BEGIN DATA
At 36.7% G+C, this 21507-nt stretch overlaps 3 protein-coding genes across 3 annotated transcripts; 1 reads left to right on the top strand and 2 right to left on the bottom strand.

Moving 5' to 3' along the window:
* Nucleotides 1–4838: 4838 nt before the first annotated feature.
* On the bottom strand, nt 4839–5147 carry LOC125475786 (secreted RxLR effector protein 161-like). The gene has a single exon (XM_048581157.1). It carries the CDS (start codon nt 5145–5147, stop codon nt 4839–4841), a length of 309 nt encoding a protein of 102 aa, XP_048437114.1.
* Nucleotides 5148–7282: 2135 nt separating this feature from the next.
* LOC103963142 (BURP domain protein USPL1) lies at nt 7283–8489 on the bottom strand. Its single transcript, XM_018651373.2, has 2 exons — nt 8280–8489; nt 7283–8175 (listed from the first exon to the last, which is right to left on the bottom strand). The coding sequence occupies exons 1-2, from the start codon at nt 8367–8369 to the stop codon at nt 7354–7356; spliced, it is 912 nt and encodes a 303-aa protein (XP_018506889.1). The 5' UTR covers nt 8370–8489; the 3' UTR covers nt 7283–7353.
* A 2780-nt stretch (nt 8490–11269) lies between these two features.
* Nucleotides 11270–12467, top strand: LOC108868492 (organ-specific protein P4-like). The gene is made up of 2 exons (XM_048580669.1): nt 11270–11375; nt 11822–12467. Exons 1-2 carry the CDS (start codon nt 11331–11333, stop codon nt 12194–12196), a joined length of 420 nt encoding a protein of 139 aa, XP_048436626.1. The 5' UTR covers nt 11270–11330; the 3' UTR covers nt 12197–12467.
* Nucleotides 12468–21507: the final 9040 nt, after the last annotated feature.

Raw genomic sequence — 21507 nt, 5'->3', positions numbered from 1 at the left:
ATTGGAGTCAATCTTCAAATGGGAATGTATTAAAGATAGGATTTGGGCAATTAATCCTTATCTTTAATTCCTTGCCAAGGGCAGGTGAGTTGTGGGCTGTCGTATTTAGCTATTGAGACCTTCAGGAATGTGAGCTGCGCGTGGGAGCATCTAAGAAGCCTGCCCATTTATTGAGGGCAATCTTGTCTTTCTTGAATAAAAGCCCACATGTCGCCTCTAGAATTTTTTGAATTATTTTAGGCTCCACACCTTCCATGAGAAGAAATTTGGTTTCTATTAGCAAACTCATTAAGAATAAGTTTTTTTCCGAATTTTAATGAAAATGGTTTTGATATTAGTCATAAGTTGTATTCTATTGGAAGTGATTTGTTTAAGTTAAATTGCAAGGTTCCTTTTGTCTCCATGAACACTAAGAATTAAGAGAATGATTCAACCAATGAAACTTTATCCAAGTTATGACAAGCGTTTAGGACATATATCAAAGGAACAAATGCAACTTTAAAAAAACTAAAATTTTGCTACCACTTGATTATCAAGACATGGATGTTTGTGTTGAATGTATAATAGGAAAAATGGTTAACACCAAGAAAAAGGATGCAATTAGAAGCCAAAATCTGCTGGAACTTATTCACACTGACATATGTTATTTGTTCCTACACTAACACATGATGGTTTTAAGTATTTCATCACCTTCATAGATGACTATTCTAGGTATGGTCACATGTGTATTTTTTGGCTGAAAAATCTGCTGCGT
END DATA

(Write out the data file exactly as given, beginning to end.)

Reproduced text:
At 36.7% G+C, this 21507-nt stretch overlaps 3 protein-coding genes across 3 annotated transcripts; 1 reads left to right on the top strand and 2 right to left on the bottom strand.

Moving 5' to 3' along the window:
* Nucleotides 1–4838: 4838 nt before the first annotated feature.
* On the bottom strand, nt 4839–5147 carry LOC125475786 (secreted RxLR effector protein 161-like). The gene has a single exon (XM_048581157.1). It carries the CDS (start codon nt 5145–5147, stop codon nt 4839–4841), a length of 309 nt encoding a protein of 102 aa, XP_048437114.1.
* Nucleotides 5148–7282: 2135 nt separating this feature from the next.
* LOC103963142 (BURP domain protein USPL1) lies at nt 7283–8489 on the bottom strand. Its single transcript, XM_018651373.2, has 2 exons — nt 8280–8489; nt 7283–8175 (listed from the first exon to the last, which is right to left on the bottom strand). The coding sequence occupies exons 1-2, from the start codon at nt 8367–8369 to the stop codon at nt 7354–7356; spliced, it is 912 nt and encodes a 303-aa protein (XP_018506889.1). The 5' UTR covers nt 8370–8489; the 3' UTR covers nt 7283–7353.
* A 2780-nt stretch (nt 8490–11269) lies between these two features.
* Nucleotides 11270–12467, top strand: LOC108868492 (organ-specific protein P4-like). The gene is made up of 2 exons (XM_048580669.1): nt 11270–11375; nt 11822–12467. Exons 1-2 carry the CDS (start codon nt 11331–11333, stop codon nt 12194–12196), a joined length of 420 nt encoding a protein of 139 aa, XP_048436626.1. The 5' UTR covers nt 11270–11330; the 3' UTR covers nt 12197–12467.
* Nucleotides 12468–21507: the final 9040 nt, after the last annotated feature.

Raw genomic sequence — 21507 nt, 5'->3', positions numbered from 1 at the left:
ATTGGAGTCAATCTTCAAATGGGAATGTATTAAAGATAGGATTTGGGCAATTAATCCTTATCTTTAATTCCTTGCCAAGGGCAGGTGAGTTGTGGGCTGTCGTATTTAGCTATTGAGACCTTCAGGAATGTGAGCTGCGCGTGGGAGCATCTAAGAAGCCTGCCCATTTATTGAGGGCAATCTTGTCTTTCTTGAATAAAAGCCCACATGTCGCCTCTAGAATTTTTTGAATTATTTTAGGCTCCACACCTTCCATGAGAAGAAATTTGGTTTCTATTAGCAAACTCATTAAGAATAAGTTTTTTTCCGAATTTTAATGAAAATGGTTTTGATATTAGTCATAAGTTGTATTCTATTGGAAGTGATTTGTTTAAGTTAAATTGCAAGGTTCCTTTTGTCTCCATGAACACTAAGAATTAAGAGAATGATTCAACCAATGAAACTTTATCCAAGTTATGACAAGCGTTTAGGACATATATCAAAGGAACAAATGCAACTTTAAAAAAACTAAAATTTTGCTACCACTTGATTATCAAGACATGGATGTTTGTGTTGAATGTATAATAGGAAAAATGGTTAACACCAAGAAAAAGGATGCAATTAGAAGCCAAAATCTGCTGGAACTTATTCACACTGACATATGTTATTTGTTCCTACACTAACACATGATGGTTTTAAGTATTTCATCACCTTCATAGATGACTATTCTAGGTATGGTCACATGTGTATTTTTTGGCTGAAAAATCTGCTGCGT